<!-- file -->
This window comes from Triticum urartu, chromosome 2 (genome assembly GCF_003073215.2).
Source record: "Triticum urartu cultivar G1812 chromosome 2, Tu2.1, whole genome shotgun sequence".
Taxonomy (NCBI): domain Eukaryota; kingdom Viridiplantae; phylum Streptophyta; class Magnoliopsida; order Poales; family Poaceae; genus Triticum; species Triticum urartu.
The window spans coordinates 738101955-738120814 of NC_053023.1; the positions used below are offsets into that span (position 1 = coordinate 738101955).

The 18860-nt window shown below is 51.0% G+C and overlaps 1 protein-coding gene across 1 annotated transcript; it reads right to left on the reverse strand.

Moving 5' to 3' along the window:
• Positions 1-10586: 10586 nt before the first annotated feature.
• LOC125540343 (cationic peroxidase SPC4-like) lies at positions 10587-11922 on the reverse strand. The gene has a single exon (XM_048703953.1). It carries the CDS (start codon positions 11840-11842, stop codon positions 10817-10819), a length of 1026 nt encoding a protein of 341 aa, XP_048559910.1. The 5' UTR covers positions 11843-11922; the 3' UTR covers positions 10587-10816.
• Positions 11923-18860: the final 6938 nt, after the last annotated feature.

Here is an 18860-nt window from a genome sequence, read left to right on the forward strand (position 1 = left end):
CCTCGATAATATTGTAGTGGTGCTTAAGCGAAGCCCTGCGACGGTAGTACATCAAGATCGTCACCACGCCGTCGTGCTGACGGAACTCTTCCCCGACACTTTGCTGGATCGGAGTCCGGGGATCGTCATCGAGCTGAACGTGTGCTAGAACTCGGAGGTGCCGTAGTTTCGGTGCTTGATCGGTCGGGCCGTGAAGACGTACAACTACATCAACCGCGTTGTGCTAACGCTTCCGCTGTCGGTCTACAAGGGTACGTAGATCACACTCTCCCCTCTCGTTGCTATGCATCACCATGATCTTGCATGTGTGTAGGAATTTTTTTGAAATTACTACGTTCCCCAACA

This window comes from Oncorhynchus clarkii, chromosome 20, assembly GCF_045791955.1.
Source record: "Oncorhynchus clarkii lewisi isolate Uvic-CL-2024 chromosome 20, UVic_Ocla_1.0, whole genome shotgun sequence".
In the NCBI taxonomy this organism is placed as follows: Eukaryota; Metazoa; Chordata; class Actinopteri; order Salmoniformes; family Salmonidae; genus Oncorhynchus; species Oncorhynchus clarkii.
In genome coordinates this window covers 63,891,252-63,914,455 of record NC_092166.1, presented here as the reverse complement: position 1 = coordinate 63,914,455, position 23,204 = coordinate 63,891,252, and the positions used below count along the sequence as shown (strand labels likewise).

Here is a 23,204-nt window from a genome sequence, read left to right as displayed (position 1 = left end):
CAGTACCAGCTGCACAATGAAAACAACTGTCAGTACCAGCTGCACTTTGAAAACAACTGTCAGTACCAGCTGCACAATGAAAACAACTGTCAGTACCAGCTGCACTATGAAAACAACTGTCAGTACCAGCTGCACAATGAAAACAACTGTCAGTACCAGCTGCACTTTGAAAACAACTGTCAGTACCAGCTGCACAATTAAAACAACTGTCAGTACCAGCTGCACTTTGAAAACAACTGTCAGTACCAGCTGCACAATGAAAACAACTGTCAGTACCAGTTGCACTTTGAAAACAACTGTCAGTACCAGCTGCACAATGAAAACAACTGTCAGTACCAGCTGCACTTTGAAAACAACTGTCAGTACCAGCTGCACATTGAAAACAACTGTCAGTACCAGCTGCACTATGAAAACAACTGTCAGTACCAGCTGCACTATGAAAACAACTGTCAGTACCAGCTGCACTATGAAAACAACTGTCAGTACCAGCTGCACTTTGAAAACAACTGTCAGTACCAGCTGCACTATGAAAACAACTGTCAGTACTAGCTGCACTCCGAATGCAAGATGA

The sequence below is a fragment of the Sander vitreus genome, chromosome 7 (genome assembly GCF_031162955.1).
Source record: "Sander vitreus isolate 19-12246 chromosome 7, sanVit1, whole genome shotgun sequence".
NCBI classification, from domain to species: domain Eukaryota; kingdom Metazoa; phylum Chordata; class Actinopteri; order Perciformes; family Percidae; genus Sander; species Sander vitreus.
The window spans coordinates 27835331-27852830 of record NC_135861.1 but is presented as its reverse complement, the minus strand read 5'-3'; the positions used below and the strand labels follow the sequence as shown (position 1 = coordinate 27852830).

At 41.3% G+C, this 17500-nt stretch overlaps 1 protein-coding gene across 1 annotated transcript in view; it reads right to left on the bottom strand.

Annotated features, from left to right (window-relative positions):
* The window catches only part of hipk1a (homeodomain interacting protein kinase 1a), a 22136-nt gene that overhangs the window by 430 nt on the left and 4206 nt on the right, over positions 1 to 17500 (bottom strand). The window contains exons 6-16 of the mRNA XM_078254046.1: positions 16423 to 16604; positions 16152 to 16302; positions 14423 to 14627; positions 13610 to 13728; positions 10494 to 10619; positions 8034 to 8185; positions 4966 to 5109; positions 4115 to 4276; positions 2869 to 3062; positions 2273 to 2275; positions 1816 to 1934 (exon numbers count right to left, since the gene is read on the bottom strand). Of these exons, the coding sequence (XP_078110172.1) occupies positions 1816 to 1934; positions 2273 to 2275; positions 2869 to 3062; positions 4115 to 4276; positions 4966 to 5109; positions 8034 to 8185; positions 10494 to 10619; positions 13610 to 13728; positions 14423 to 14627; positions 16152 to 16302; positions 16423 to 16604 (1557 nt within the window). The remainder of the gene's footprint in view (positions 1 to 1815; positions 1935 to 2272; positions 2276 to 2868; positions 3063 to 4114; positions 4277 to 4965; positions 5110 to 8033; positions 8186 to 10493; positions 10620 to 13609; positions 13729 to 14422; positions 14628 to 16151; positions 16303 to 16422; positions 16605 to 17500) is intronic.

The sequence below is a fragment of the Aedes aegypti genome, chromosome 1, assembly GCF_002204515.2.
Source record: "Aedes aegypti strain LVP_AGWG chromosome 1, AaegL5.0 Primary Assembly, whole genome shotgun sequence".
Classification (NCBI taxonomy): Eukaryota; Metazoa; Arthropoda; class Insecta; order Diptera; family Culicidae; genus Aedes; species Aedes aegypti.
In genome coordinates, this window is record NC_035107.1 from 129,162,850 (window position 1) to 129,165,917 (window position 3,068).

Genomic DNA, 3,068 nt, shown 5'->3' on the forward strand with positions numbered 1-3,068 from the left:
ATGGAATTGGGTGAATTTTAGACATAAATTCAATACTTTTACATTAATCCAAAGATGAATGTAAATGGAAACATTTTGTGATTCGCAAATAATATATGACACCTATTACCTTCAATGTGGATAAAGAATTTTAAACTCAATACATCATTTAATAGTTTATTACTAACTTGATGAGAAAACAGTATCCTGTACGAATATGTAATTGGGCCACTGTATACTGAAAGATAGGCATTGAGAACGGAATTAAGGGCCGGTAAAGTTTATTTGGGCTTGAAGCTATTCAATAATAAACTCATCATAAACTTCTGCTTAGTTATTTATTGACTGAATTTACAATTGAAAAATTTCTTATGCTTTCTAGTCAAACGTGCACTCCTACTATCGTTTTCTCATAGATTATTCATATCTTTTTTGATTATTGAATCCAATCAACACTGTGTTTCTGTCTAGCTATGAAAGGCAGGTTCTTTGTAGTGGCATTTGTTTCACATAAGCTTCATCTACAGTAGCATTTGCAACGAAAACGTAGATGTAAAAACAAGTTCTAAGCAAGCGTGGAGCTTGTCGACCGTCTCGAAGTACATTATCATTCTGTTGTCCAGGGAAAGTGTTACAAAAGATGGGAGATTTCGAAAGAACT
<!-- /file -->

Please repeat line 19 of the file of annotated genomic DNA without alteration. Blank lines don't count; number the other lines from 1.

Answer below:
Source record: "Sander vitreus isolate 19-12246 chromosome 7, sanVit1, whole genome shotgun sequence".